Chloé Zhao follows the Oscar-winning momentum of her 2020 film Nomadland with Eternals, a Marvel Cinematic Universe installment following a group of ancient extraterrestrial warriors defending the Earth for centuries while hiding in plain sight.
With an ensemble casts featuring the likes of Angelina Jolie, Gemma Chan, and Richard Madden, a storyline spanning the rise of human civilization, and a finale hinting at major developments for the future of the MCU, Eternals has some sizable expectations to live up to along with some grandiose ambitions of its own. From our review,
Eternals considers where we are, where we’ve been, and how much it’s changed us, if at all. These are largely internal ideas that are not easily translated to superhuman brawls in dim environs, where the beauty of the natural world is just a blank canvas for lasers and punching. Every fight is like a tether pulling Eternals back to the ground when it would rather fly. Each scene expounding on the cosmology of the MCU does more for movies we haven’t seen yet than it does for the one we’re watching.
Movies can be big enough for ideas like this: difficult conversations of cosmic import with no clear answer, angry confrontations with an uncaring god, and whether or not our moral compass should shift as our perspective and reach grows. But a film must create a world where those questions matter, to its characters and to its audience. In a few short lines, Zhao did that with Nomadland. Eternals, however, just isn’t big enough. Or perhaps the Marvel Cinematic Universe is just too small.
The Tragedy of Macbeth
Director Joel Coen returns sans his brother-collaborator Ethan with dramatic retelling of Shakespeare’s Macbeth with Denzel Washington starring as the eponymous mad king. Convinced by a trio of witches that he will ascend the throne, Macbeth and his wife (Frances McDormand) plot to see this prophecy come to fruition. Even if you’re somehow unfamiliar with the play, you don’t have to look much further than the movie’s title to venture a guess as to how successfully that turns out.
The Last Duel
Ridley Scott’s medieval epic, starring Matt Damon, Ben Affleck, Adam Driver, and Killing Eve’s Jodie Cormer, pretty much bombed in theaters this fall, despite promising reviews. Our colleague Zosha Millman caught it after a few weeks in theaters, and walked out having had one of her best movie experiences of 2021, suggesting the movie’s themes on sexual violence and human strife were worth the challenge. “The absolute high of digesting such a complicated, thorny narrative in a theater all to myself is something I’ve been chasing ever since.”
Looking for some creepy stop-motion goodness à la Phil Tippett’s Mad God or The Brothers Quay’s Street of Crocodiles? Netflix’s new animated horror anthology The House will be right up your alley then. Composed of three separate stories, the film follows several individuals who find themselves drawn into the malevolent orbit of a mysterious house built by a deranged architect. If you like creepy crawlies, puppet body horror, and existential angst, you’ll love this one.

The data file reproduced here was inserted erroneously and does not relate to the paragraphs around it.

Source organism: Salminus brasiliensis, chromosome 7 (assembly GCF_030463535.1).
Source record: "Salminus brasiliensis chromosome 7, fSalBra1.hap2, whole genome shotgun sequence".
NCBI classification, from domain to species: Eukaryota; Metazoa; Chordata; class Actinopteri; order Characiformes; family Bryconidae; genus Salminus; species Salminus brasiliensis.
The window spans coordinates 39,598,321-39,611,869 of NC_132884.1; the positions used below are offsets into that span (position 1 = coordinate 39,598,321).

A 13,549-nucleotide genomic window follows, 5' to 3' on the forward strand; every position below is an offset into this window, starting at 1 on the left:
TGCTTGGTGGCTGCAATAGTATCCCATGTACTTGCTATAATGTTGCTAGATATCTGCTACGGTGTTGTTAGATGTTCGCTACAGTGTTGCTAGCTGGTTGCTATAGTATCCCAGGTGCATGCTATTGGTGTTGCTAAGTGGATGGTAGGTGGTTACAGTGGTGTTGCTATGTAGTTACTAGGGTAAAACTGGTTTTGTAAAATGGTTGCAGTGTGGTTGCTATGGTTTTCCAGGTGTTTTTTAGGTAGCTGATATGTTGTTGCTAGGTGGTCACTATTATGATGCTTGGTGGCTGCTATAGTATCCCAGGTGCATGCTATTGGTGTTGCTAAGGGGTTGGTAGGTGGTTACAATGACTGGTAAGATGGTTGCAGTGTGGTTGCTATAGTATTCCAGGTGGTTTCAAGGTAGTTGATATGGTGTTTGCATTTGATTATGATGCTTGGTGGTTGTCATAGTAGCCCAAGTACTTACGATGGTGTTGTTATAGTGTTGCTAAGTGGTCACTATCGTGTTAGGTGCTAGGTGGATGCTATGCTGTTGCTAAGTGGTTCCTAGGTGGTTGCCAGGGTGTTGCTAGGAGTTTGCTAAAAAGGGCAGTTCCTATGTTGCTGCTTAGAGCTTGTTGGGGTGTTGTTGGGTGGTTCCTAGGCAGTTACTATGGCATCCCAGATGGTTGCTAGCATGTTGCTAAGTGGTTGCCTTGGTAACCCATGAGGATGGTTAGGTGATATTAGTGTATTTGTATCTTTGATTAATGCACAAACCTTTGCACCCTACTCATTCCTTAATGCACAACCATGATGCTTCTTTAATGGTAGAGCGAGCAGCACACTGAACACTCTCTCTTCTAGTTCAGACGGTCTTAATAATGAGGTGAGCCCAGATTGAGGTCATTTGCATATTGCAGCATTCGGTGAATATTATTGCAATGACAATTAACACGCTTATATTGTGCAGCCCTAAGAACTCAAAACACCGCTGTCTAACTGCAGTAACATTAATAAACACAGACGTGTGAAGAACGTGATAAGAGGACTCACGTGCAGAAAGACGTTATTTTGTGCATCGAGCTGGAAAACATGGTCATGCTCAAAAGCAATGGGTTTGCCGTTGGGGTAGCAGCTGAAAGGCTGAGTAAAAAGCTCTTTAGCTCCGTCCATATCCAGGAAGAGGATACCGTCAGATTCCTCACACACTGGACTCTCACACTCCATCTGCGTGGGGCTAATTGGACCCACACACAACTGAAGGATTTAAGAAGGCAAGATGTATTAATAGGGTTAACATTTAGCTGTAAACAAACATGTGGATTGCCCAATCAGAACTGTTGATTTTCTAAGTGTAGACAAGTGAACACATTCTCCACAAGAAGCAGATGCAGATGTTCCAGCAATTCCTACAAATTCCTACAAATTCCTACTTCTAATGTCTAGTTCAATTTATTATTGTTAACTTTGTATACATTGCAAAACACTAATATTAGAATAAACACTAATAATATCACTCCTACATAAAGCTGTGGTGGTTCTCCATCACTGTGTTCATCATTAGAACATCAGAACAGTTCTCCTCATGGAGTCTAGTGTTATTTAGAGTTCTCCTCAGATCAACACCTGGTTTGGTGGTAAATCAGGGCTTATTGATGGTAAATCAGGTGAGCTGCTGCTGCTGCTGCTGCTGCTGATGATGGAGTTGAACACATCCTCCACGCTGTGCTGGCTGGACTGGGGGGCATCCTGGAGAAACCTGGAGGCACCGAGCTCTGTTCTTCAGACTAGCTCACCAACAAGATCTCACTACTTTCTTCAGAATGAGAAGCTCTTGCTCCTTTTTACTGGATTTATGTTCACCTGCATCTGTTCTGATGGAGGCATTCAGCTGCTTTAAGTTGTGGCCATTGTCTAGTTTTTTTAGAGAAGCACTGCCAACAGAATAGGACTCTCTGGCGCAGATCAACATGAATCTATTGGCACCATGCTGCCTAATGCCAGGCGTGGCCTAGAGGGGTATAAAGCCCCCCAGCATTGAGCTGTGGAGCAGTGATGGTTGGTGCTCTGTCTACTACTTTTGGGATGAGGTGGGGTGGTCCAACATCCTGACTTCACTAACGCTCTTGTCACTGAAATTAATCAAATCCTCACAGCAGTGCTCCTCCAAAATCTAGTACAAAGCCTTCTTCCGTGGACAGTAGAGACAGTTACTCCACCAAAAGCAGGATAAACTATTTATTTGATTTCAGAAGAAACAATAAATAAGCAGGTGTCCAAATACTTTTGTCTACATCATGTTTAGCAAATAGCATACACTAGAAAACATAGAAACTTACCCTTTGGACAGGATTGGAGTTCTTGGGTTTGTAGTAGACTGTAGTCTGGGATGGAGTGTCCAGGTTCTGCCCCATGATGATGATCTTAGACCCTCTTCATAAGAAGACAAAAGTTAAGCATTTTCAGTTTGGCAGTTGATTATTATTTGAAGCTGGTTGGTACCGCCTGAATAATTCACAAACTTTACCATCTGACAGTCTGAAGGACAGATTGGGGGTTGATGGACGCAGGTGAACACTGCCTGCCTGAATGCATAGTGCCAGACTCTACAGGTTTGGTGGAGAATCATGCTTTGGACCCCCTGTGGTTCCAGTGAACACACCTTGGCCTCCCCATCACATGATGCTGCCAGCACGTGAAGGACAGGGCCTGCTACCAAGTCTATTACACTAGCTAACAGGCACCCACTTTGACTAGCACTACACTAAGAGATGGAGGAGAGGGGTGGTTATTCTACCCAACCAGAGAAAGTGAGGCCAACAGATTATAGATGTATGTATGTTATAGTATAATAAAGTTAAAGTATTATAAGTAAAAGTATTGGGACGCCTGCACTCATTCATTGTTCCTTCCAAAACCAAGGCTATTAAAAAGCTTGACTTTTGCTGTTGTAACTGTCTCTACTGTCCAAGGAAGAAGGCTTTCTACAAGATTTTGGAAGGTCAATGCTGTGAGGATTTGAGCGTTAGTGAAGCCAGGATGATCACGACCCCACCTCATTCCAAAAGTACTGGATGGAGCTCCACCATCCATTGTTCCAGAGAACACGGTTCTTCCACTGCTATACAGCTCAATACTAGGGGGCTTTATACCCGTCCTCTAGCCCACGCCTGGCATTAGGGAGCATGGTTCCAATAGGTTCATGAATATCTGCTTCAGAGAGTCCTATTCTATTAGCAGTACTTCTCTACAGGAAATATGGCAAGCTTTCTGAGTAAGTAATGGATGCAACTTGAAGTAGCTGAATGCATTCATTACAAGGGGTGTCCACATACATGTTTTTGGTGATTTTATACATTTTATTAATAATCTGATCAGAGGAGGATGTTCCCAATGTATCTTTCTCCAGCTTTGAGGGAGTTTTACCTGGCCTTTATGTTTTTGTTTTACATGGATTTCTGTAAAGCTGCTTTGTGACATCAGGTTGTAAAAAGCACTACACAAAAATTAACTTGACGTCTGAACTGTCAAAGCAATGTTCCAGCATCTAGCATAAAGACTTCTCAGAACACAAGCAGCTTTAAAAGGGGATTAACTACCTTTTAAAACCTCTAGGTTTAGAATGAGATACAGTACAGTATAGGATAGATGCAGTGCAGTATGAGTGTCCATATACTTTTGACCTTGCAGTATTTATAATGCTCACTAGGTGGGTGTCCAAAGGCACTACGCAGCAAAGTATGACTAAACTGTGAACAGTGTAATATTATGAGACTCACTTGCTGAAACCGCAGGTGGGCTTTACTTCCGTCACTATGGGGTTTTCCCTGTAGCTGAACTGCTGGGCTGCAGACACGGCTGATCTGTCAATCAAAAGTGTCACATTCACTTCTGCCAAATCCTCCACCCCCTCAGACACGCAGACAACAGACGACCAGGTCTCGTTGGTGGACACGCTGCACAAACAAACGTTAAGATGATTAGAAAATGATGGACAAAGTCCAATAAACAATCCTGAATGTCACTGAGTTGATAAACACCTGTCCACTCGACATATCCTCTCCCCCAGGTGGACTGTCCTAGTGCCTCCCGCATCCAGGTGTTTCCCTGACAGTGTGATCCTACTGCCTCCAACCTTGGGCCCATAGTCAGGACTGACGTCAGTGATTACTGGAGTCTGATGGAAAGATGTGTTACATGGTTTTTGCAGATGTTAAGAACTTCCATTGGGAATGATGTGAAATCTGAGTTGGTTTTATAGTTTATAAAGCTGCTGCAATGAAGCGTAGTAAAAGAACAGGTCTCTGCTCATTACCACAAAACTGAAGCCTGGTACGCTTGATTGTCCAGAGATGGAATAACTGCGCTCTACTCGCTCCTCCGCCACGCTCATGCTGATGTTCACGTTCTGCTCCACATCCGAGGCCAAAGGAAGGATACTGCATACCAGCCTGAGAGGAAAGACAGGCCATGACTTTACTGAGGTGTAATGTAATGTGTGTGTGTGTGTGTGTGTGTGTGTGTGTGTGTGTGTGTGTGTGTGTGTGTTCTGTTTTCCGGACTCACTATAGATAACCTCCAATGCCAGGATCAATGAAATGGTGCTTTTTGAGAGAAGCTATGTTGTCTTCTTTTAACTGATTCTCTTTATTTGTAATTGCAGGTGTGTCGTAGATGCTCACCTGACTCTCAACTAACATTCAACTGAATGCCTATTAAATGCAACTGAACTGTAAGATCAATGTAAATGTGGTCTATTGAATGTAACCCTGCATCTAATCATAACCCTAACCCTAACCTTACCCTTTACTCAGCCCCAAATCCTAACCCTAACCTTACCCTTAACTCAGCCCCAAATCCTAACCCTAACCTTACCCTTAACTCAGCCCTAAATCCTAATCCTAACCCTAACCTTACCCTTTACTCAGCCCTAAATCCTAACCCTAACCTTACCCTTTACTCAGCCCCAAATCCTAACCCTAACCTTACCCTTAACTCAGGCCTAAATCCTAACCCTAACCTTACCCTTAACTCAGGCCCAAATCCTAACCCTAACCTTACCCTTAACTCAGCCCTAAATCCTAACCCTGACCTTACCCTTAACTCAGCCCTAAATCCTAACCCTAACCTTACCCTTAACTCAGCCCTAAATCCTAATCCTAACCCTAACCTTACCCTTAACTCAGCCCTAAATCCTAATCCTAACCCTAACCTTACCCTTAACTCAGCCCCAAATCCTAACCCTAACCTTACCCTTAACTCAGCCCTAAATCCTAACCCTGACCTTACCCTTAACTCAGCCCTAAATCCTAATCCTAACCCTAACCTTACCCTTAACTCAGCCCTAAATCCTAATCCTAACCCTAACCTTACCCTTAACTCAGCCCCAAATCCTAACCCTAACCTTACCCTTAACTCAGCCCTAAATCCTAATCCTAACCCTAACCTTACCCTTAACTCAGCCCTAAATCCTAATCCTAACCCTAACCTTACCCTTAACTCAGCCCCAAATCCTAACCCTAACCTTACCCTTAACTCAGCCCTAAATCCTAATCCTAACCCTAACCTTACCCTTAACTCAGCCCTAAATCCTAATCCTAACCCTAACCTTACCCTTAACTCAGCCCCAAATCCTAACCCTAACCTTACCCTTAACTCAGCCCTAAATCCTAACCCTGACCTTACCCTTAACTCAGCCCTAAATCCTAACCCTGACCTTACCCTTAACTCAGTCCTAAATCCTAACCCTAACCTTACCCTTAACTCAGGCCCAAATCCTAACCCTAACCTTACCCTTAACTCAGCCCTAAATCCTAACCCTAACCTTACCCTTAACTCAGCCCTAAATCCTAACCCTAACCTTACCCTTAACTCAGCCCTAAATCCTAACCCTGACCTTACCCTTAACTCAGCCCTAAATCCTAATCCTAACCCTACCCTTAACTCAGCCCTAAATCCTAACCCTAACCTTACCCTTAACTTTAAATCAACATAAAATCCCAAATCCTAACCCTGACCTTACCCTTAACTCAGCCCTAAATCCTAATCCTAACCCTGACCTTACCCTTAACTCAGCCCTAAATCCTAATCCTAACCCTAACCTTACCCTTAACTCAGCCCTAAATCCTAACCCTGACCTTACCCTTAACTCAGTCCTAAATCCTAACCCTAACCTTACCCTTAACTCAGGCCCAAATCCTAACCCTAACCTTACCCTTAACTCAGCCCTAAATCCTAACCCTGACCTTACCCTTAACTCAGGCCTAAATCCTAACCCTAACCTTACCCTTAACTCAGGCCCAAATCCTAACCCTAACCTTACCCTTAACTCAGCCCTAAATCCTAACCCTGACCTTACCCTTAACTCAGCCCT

Alyssa Milano stars in the new Netflix thriller Brazen as Grace, a successful mystery author whose estranged sister is murdered under mysterious circumstances. Discovering her sister’s secret life as a webcam performer, Grace attempts to solve the case herself in defiance of Detective Ed Jenning’s (Sam Page) insistence and quickly finds her own life in jeopardy. It looks exactly like the type of movie that Netflix’s upcoming miniseries The Woman in the House Across the Street from the Girl in the Window is attempting to skewer, but if you’re looking for a suspenseful albeit unoriginal new thriller to watch this weekend, you could do worse than Brazen.
The Indonesian mystery drama Photocopier centers on the story of Suryani (Shenina Cinnamon), a young woman who finds herself at the heart of a terrible controversy after photos of her at a party are circulated online. Losing her scholarship, Suryani seeks out the aid of her childhood friend Amin (Chicco Kurniawan) to find out the truth of what happened the night she blacked out and clear her reputation. But is she truly ready to confront what she finds at the end of her search? The trailer looks tense and thoroughly unnerving, with claustrophobic close-ups, quick cuts, and eerie security footage.
The action-thriller Shattered takes a page out of Rob Reiner’s Misery by way of Basic Instinct, telling the story of lonely tech millionaire Chris(Cameron Monaghan) who is charmed by the wiles of a beautiful woman named Sky (Lilly Krug). When Chris is unexpectedly injured by a carjacker, Sky quickly steps in to look after him … only to reveal that she has far more sinister intentions in mind than nursing him to health. John Malkovich (Red) and Frank Grillo (Boss Level) co-star as a nosey bystander who gets too close to learning Sky’s plot and her violent boyfriend and partner in crime. Don’t put this one on unless you’ve got the stomach to watch someone getting tortured with power tools.
Source by www.polygon.com